A flood of opportunity

February 22, 2013 by

A BRAC boat school in Shunamganj, Sylhet division, Bangladesh

A BRAC boat school in Shunamganj, Sylhet division, Bangladesh

As a young child in Sylhet, Bangladesh, I remember my daily life being attached to the land. Thrills came from chasing my cousins barefoot down hot, dirt roads; from sneaking out to watch older kids play soccer in the neighboring green fields; from helping my grandmother water her crops. When it would rain, as it frequently does in Sylhet, I would anxiously wonder when it would stop.

The vicious flooding cycles in Sylhet gave us constant uncertainty. Flash floods often destroyed homes, isolated communities, and disrupted even the simplest of activities. They still do.

Regularly attending school, for example, becomes unfeasible when water levels rise and fall suddenly every so often. 

BRAC’s boat schools have posed an innovative solution to this problem of access. Boat schools both pick up and drop off students and teachers from their hatis (small islands) before and after classes, which is a relief for those who can’t afford to pay a boat fare to travel to school.

BRAC launched the program with just two boat schools in September 2011, but in November 2012, Her Highness Sheikha Moza bint Nasser, wife of the emir of Qatar, donated $11.4 million for BRAC to build 500 boat schools for disadvantaged students by 2014. So far BRAC is running 100 in multiple regions within Sylhet division.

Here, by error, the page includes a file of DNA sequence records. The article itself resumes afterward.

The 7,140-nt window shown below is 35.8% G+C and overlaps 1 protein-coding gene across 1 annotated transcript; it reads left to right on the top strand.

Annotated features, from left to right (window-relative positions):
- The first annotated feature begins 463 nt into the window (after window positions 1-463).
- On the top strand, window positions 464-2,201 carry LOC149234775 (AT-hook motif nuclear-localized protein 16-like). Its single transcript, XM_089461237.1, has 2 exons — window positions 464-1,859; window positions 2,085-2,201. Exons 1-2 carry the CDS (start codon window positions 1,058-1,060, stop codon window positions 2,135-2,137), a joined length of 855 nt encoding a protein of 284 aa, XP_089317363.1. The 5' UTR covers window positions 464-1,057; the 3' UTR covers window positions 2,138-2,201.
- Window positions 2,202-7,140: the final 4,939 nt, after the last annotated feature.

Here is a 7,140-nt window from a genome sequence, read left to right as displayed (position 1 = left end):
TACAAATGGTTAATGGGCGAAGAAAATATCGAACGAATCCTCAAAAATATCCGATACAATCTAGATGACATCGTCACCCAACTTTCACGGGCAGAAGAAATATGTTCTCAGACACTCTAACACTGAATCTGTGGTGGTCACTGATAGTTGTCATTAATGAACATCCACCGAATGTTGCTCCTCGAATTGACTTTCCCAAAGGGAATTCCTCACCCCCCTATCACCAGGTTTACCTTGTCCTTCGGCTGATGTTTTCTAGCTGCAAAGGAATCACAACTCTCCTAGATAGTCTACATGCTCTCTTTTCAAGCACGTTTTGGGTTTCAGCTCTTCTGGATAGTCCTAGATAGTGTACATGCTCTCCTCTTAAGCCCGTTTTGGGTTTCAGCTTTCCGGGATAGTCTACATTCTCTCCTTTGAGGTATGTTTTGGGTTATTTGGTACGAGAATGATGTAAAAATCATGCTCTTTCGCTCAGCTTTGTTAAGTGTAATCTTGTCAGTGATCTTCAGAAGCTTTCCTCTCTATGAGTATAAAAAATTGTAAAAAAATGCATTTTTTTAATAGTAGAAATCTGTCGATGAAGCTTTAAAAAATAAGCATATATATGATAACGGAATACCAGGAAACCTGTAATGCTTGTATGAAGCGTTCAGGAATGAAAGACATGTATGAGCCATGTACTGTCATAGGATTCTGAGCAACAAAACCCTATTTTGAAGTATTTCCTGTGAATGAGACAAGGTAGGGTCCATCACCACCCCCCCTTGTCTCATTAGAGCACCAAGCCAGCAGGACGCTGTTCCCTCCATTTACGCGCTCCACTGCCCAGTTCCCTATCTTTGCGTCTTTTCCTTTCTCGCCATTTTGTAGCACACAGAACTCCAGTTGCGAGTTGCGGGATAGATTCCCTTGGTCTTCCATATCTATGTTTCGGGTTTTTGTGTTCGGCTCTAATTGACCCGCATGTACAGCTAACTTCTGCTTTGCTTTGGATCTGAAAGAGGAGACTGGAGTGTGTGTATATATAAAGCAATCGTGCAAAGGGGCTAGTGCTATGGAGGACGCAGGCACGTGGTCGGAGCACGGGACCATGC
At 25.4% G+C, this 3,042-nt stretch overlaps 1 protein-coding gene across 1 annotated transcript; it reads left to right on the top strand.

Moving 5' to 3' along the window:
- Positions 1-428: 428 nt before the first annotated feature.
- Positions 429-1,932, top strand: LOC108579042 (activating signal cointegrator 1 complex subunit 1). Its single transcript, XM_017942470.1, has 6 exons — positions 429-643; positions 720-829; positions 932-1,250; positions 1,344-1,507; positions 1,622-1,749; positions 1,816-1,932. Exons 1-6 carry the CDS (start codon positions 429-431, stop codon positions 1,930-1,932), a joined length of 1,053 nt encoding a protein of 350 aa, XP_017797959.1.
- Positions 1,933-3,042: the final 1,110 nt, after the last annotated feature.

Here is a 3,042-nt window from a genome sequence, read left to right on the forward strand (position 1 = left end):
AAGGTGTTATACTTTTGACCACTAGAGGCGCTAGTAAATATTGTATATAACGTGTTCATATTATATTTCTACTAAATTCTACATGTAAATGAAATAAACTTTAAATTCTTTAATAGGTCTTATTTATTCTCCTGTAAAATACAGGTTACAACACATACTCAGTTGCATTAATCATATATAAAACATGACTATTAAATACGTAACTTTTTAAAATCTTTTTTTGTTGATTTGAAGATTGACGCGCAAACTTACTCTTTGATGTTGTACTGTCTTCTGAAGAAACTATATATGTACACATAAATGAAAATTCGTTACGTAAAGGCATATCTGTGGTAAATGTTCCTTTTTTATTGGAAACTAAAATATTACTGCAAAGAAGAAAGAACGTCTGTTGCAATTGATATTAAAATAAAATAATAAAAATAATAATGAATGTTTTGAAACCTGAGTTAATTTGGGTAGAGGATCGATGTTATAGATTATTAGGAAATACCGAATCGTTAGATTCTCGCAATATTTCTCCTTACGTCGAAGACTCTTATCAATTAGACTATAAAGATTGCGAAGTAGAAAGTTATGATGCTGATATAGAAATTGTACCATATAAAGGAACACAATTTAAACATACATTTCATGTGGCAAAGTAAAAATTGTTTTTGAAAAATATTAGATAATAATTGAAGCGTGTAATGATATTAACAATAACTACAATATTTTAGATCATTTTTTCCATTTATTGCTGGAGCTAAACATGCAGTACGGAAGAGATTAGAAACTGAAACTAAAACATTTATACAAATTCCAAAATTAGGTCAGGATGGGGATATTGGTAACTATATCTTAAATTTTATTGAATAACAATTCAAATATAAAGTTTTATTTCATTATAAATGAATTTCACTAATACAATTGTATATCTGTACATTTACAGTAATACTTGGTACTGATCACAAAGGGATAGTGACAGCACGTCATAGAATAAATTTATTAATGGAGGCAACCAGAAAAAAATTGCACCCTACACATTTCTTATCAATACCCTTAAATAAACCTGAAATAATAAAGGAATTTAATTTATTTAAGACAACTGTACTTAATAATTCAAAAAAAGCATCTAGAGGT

Operated by engine, these schools are 42 feet long, 10.5 feet wide, and 6.2 feet deep. They include washroom facilities and storage for pure drinking water for a maximum 30 children, aged nine to 12, per school.

Every boat school also hosts a parents’ forum with monthly discussions on issues of health and nutrition as well as stressing regular attendance and good parenting. Teachers, usually married female members of the community with 10 years of schooling, are provided training and monthly refresher courses by BRAC.

Today, instead of anxiously awaiting the end of the rain, we anxiously await what these students will be able to change in their lives and communities. For geographically isolated children such as 10-year-old Mukta Rani Das, BRAC’s boat schools have provided opportunities previously inconceivable. “I am very happy to attend this school,” she says. “We had never thought of going to school, as the nearer primary school is two miles away.”